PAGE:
Meanwhile, March has been the month of lining up some fantastic tours.

Save the dates to these Doors Open Milwaukee In-Depth Tours already lined up for 2015:

It wouldn’t be right if I didn’t first mention one of the sell-out-in-an-hour tours offered during the event. It is informally and lovingly called  "The John McGivern Tour." However, the official title is "Living in a Hotel: Eloise at the Plaza." The Milwaukee actor/storyteller and host of the MPT’s show "Around the Corner with John McGivern" guides you through the Knickerbocker, located at 1028 E. Juneau Ave., and gives you an inside look at three of the full-time residents’ condos/homes within — one being his own! With such a rich history in the Knick, and such a fantastic guide giving a personal tour, it is no wonder it sells out so quickly. Take note in advance, and be sure not to miss this great tour exclusively given during Doors Open each morning during the event. 

We asked the general public a question a couple of months ago through Historic Milwaukee, Inc.’s social media, "If you could have 'Wisconsin Foodie' host Kyle Cherek give you a tour of anywhere in Milwaukee, where would it be?" The overwhelming response was a behind-the-scenes at Glorioso’s Italian Market1011 E. Brady St.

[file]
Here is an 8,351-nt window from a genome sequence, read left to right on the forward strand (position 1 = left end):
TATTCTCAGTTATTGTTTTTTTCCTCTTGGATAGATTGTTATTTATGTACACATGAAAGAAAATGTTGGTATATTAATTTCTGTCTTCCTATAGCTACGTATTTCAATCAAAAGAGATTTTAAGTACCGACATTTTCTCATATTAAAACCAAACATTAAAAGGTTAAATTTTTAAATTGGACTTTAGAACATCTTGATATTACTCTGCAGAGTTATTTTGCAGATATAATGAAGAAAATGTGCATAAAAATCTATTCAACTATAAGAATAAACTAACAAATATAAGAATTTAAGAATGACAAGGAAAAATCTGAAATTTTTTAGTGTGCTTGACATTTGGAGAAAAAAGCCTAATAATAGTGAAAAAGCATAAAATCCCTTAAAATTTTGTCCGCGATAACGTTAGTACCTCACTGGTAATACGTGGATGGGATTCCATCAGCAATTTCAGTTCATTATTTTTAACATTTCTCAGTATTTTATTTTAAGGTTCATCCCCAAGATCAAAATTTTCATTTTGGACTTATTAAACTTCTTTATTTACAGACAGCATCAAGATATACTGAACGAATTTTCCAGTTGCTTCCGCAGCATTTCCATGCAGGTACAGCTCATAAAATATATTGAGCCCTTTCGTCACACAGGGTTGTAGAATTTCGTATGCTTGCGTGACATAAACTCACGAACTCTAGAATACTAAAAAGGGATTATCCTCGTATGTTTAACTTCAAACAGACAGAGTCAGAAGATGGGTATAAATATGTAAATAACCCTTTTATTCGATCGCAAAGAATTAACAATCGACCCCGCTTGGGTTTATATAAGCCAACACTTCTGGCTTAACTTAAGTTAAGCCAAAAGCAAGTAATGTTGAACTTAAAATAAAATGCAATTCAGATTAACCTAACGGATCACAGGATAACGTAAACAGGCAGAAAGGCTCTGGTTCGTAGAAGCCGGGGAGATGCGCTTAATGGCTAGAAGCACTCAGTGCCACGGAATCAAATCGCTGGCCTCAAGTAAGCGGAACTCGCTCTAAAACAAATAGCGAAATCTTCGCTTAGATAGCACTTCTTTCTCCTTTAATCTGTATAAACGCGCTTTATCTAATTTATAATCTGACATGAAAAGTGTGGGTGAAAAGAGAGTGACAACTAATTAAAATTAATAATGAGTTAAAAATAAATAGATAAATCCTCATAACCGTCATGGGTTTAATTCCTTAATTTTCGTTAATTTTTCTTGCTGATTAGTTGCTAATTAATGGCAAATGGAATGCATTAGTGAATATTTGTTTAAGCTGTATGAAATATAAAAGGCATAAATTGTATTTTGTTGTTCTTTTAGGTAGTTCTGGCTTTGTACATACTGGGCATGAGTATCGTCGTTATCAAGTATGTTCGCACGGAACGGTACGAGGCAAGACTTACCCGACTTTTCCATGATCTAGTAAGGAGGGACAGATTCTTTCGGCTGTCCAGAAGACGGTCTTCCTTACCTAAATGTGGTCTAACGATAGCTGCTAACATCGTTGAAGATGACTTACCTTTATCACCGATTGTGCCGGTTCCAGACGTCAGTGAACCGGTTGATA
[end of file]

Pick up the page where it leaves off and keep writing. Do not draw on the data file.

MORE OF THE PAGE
You got it. Not only will you have the chance to get a behind-the-scenes tour of this family-owned store since 1946 from Kyle during the tour, general manager Michael Glorioso will also be guiding the tour along with him. Explore this store of Old World Italian delicacies and parts usually unseen by Glorioso's customers. Two special tours for Door Open will be offered on the Saturday morning of the event, Sept. 19.

In 1938, if you wanted a proper cocktail, you had better find yourself on a steamship, a dinner car or in a fancy hotel. Bryant Sharp – as in Bryant’s Cocktail Lounge, 1579 S. 9th Street – changed all that and gave America it's first freestanding cocktail lounge. Learn how Bryant’s evolved from a working class shot and beer bar to a classic cocktail spot to a touchstone of living history in what is now called the craft cocktail scene. "Wisconsin Foodie" host Kyle Cherek will also be giving a tour of this establishment, sharing Bryant's lore, legend and history. Sipping drinks are encouraged.

This tour will be offered on Saturday afternoon exclusively for Doors Open and is the perfect way to unwind, relax and listen after a long day of exploring Milwaukee.

Portrait by Lucius Nieman, founder of The Milwaukee Journal, by artist Carl von Marr. Part of the Milwaukee Journal Sentinel’s Art Collection tour. Image credit: From the Journal Sentinel archives. 

A detail of a print made by John Wilde featuring Wisconsin artists of note, both living and dead. Front and center is Frank Lloyd Wright. Others pictured include Santos Zingale, Schomer Lichtner, Gerrit Sinclair, Ruth Grotenrath, Robert von Neumann, Mark Mulhern, H.H. Bennett, Richard Lorenz, Fred Stonehouse and Gustave Moeller. Image credit below, top photo: Milwaukee Journal Sentinel.